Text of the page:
South Africa attracts the largest number of asylum seekers in the world, but grants refugee status to very few of them, ranking only thirty-sixth in the world for the size of its refugee population, which the UN Refugee Agency (UNHCR) puts at about 58,000.
The Department of Home Affairs, the government ministry tasked with managing the asylum system, approved just 15.5 percent of the applications it processed in 2011, less than half the global average recognition rate of 38 percent, according to UNHCR.
Researchers and activists have repeatedly pointed to serious flaws in the country’s refugee status determination process, including the lack of individualized assessments, misapplications of both local and international refugee law, and high levels of corruption among Home Affairs officials. The government’s routine response has been that its asylum system is simply overwhelmed by the sheer number of applications it receives.
In fact, although South Africa still receives the largest number of asylum applications in the world, the number of claims registered has dropped by more than half, from 222,000 in 2009 to 107,000 in 2011, possibly the result of the increased number of asylum seekers being turned away at the country’s borders and from its refugee reception offices in recent years.
Despite the reduced demand, a 2012 study by Roni Amit of the African Centre for Migration and Society (ACMS) at Witwatersrand University in Johannesburg, found that the problems with refugee status determination processes, identified in an ACMS study two years earlier, had not diminished.
Amit reviewed 240 refugee decisions issued in 2011 and found, among other things, that refugee status determination officers (RSDOs) had routinely failed to thoroughly investigate country of origin conditions and misapplied fundamental aspects of refugee law. South Africa’s 1998 Refugees Act established six grounds for persecution that qualify victims for refugee protection, but Amit found that RSDOs limited their definition of persecution to political grounds and only considered a history of persecution as evidence of future risk. A woman who fled Kenya to avoid forced circumcision, a Ugandan man who fled persecution for being a homosexual, and a man who was targeted by the police in his country for exposing mineral trafficking were all rejected.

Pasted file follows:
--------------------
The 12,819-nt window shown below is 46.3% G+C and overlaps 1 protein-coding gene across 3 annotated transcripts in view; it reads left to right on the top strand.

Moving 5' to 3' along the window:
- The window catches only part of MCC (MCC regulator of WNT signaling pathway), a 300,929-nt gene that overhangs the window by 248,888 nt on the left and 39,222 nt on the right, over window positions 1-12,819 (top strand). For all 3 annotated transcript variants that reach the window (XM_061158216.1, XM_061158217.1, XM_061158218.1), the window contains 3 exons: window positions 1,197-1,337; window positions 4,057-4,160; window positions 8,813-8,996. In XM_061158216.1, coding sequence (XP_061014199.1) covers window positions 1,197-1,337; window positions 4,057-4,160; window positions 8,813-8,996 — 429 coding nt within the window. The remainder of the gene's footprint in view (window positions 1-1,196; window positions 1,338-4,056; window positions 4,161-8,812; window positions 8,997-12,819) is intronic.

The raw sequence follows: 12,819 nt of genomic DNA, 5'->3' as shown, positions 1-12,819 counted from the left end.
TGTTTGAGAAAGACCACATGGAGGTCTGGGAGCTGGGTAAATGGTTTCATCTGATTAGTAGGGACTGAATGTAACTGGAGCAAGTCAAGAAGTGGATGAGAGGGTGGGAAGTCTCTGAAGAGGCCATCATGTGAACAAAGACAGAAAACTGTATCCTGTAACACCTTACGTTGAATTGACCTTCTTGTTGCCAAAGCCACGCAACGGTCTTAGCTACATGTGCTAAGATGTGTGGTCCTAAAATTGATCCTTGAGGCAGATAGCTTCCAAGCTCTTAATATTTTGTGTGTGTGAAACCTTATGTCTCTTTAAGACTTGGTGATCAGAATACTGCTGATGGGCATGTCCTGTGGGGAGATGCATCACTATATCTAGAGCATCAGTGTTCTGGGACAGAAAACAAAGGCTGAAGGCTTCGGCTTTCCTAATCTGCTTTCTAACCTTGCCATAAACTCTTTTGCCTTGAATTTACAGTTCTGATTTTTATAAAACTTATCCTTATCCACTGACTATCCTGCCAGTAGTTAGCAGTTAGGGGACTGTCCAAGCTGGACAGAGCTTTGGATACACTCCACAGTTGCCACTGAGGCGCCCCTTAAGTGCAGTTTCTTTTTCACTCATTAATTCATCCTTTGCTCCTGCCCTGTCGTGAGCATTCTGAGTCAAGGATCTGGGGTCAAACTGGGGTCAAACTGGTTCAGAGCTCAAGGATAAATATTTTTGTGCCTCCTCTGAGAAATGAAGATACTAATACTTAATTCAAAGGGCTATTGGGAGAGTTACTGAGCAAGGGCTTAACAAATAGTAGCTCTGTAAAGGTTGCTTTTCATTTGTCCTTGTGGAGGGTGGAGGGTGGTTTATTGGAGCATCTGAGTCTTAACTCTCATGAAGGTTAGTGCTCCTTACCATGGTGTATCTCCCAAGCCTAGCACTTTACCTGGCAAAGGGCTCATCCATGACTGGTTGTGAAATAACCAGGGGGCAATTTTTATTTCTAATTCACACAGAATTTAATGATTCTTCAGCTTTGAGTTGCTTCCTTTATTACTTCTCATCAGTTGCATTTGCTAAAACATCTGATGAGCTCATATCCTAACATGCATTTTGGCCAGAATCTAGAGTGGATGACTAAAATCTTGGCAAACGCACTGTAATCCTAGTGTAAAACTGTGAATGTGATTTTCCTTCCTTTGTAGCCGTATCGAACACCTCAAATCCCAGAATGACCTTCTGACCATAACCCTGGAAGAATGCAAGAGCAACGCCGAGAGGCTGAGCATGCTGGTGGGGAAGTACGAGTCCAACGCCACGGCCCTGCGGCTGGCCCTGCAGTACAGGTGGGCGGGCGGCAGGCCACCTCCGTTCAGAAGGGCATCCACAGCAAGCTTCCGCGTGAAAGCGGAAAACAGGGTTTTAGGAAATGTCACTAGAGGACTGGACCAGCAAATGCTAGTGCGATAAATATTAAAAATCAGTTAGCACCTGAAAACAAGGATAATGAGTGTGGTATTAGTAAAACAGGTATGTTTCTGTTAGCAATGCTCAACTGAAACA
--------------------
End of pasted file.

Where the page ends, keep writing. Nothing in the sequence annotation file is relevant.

Amit concluded that “South Africa’s asylum system exists only to refuse access to the country and makes no attempt to realize the goal of refugee protection… [but] functions solely as an instrument of immigration control”.
Although part of the problem appears to be insufficient training of RSDOs and an unmanageable workload that requires them to make at least 10 refugee decisions a day, Amit also described “a general anti-asylum seeker bias that excludes the majority of claims”.
“It’s this general idea you hear coming out of Home Affairs all the time that the majority of people are economic migrants and they’re abusing the asylum system,” Amit told IRIN. She added that refugee rights are not a popular cause in South Africa, where asylum seekers and refugees are just as much a target for xenophobic attitudes and violence as other foreign nationals, particularly if they live in impoverished areas where they are viewed as competing with locals for scarce jobs and resources.
The Department of Home Affairs did not respond to repeated attempts by IRIN to ask about its refugee status determination processes, but Amit’s findings are borne out by the experiences of several asylum seekers IRIN interviewed.
Caroline* fled South Kivu Province, in the Democratic Republic of Congo, after her husband was murdered by rebels and she was held captive in a rebel stronghold and repeatedly raped for a month. She was denied refugee status in 2010, after an interview at the refugee reception office in Pretoria that lasted just 30 minutes. When she told the interviewer about the conflict in South Kivu, he did not seem to believe her. “I wasn’t feeling well, I was shaking - that’s when he stopped the interview,” she told IRIN. “There were more things I was supposed to tell him, but he said, ‘As you can see, there are many people waiting.’
“My interpreter said, ‘Whatever your story, they’re not going to give you anything unless you pay money’, but I had nothing; I’d just arrived in the country.”
Gertrude Nkey, 51, also fled the conflict in Kivu, leaving behind her husband and six children after an attack that has left her traumatized. “I didn’t decide to leave Congo, I just ran and people helped me and I found myself here in South Africa,” she told IRIN.